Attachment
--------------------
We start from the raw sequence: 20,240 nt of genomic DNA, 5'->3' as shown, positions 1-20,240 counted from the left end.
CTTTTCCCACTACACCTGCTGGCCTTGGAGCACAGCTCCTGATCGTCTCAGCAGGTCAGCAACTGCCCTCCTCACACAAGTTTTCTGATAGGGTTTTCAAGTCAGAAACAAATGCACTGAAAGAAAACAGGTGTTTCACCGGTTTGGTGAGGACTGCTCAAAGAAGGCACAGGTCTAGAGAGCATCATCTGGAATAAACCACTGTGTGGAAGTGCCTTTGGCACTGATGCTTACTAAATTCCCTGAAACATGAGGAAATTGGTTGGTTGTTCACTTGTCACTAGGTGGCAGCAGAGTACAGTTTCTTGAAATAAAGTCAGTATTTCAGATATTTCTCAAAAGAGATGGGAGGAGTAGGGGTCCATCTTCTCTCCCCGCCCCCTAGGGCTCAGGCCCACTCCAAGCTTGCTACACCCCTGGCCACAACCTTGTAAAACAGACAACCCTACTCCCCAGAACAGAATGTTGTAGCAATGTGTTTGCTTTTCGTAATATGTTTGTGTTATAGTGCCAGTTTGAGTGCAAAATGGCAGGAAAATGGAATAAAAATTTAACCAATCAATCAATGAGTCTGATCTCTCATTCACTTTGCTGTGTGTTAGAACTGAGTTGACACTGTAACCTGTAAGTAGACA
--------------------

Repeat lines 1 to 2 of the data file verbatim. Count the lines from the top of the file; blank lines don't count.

We start from the raw sequence: 20,240 nt of genomic DNA, 5'->3' as shown, positions 1-20,240 counted from the left end.
CTTTTCCCACTACACCTGCTGGCCTTGGAGCACAGCTCCTGATCGTCTCAGCAGGTCAGCAACTGCCCTCCTCACACAAGTTTTCTGATAGGGTTTTCAAGTCAGAAACAAATGCACTGAAAGAAAACAGGTGTTTCACCGGTTTGGTGAGGACTGCTCAAAGAAGGCACAGGTCTAGAGAGCATCATCTGGAATAAACCACTGTGTGGAAGTGCCTTTGGCACTGATGCTTACTAAATTCCCTGAAACATGAGGAAATTGGTTGGTTGTTCACTTGTCACTAGGTGGCAGCAGAGTACAGTTTCTTGAAATAAAGTCAGTATTTCAGATATTTCTCAAAAGAGATGGGAGGAGTAGGGGTCCATCTTCTCTCCCCGCCCCCTAGGGCTCAGGCCCACTCCAAGCTTGCTACACCCCTGGCCACAACCTTGTAAAACAGACAACCCTACTCCCCAGAACAGAATGTTGTAGCAATGTGTTTGCTTTTCGTAATATGTTTGTGTTATAGTGCCAGTTTGAGTGCAAAATGGCAGGAAAATGGAATAAAAATTTAACCAATCAATCAATGAGTCTGATCTCTCATTCACTTTGCTGTGTGTTAGAACTGAGTTGACACTGTAACCTGTAAGTAGACA